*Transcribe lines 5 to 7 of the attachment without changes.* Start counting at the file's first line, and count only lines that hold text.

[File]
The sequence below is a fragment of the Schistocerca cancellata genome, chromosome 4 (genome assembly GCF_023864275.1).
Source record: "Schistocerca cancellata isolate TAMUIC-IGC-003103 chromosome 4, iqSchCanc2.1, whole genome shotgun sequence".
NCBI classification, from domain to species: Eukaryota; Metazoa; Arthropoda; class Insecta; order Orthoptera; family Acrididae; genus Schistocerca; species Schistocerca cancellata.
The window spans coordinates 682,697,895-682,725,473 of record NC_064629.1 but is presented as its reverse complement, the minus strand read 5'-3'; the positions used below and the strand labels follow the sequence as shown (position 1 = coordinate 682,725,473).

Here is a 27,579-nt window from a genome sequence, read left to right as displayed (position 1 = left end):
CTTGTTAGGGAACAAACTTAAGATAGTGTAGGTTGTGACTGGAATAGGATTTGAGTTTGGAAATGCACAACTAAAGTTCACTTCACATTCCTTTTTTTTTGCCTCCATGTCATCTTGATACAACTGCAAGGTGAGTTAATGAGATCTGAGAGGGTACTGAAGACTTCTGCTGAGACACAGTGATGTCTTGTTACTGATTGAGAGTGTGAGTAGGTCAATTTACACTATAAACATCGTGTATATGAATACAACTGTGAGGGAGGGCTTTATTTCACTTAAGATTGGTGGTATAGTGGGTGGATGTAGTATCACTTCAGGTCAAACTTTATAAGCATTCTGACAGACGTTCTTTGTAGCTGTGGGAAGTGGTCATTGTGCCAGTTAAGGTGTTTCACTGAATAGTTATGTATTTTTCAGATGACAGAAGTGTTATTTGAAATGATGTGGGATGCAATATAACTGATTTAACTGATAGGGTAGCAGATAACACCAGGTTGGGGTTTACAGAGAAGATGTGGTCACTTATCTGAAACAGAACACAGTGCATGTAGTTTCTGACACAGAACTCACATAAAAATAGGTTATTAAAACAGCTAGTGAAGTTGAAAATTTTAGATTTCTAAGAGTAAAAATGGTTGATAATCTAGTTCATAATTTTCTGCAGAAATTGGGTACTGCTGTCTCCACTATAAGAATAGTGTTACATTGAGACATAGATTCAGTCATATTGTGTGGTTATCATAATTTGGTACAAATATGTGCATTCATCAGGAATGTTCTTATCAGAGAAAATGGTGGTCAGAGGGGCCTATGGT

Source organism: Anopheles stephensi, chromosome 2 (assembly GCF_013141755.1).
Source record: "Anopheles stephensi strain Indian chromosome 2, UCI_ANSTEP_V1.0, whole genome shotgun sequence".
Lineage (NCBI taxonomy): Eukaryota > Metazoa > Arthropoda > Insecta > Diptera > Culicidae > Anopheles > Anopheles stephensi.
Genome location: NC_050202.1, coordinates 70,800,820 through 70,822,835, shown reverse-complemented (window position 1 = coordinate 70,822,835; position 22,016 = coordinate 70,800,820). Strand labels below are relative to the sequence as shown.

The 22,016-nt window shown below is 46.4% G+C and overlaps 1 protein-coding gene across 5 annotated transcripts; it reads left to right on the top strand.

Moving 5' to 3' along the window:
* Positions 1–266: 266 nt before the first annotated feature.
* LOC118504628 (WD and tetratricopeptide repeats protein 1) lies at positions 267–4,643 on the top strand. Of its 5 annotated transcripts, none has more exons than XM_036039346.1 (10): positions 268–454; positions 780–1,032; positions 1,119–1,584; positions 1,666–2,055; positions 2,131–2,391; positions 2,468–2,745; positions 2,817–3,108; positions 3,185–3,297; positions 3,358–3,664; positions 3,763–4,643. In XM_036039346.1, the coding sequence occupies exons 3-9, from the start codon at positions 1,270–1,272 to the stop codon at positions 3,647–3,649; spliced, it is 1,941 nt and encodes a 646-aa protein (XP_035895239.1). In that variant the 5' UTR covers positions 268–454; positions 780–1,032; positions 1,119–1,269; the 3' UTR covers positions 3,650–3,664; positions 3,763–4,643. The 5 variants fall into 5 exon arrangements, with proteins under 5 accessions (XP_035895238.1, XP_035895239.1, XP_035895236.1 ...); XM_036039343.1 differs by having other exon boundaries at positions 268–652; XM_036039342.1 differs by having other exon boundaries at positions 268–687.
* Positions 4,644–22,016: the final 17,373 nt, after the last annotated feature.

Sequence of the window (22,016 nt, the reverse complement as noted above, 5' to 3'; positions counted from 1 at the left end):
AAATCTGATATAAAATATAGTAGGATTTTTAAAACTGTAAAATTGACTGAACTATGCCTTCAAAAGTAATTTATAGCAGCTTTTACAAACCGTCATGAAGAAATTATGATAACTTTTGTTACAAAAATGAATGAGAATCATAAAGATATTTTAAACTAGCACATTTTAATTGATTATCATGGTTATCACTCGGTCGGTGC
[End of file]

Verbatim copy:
Here is a 27,579-nt window from a genome sequence, read left to right as displayed (position 1 = left end):
CTTGTTAGGGAACAAACTTAAGATAGTGTAGGTTGTGACTGGAATAGGATTTGAGTTTGGAAATGCACAACTAAAGTTCACTTCACATTCCTTTTTTTTTGCCTCCATGTCATCTTGATACAACTGCAAGGTGAGTTAATGAGATCTGAGAGGGTACTGAAGACTTCTGCTGAGACACAGTGATGTCTTGTTACTGATTGAGAGTGTGAGTAGGTCAATTTACACTATAAACATCGTGTATATGAATACAACTGTGAGGGAGGGCTTTATTTCACTTAAGATTGGTGGTATAGTGGGTGGATGTAGTATCACTTCAGGTCAAACTTTATAAGCATTCTGACAGACGTTCTTTGTAGCTGTGGGAAGTGGTCATTGTGCCAGTTAAGGTGTTTCACTGAATAGTTATGTATTTTTCAGATGACAGAAGTGTTATTTGAAATGATGTGGGATGCAATATAACTGATTTAACTGATAGGGTAGCAGATAACACCAGGTTGGGGTTTACAGAGAAGATGTGGTCACTTATCTGAAACAGAACACAGTGCATGTAGTTTCTGACACAGAACTCACATAAAAATAGGTTATTAAAACAGCTAGTGAAGTTGAAAATTTTAGATTTCTAAGAGTAAAAATGGTTGATAATCTAGTTCATAATTTTCTGCAGAAATTGGGTACTGCTGTCTCCACTATAAGAATAGTGTTACATTGAGACATAGATTCAGTCATATTGTGTGGTTATCATAATTTGGTACAAATATGTGCATTCATCAGGAATGTTCTTATCAGAGAAAATGGTGGTCAGAGGGGCCTATGGT

Source organism: Anopheles stephensi, chromosome 2 (assembly GCF_013141755.1).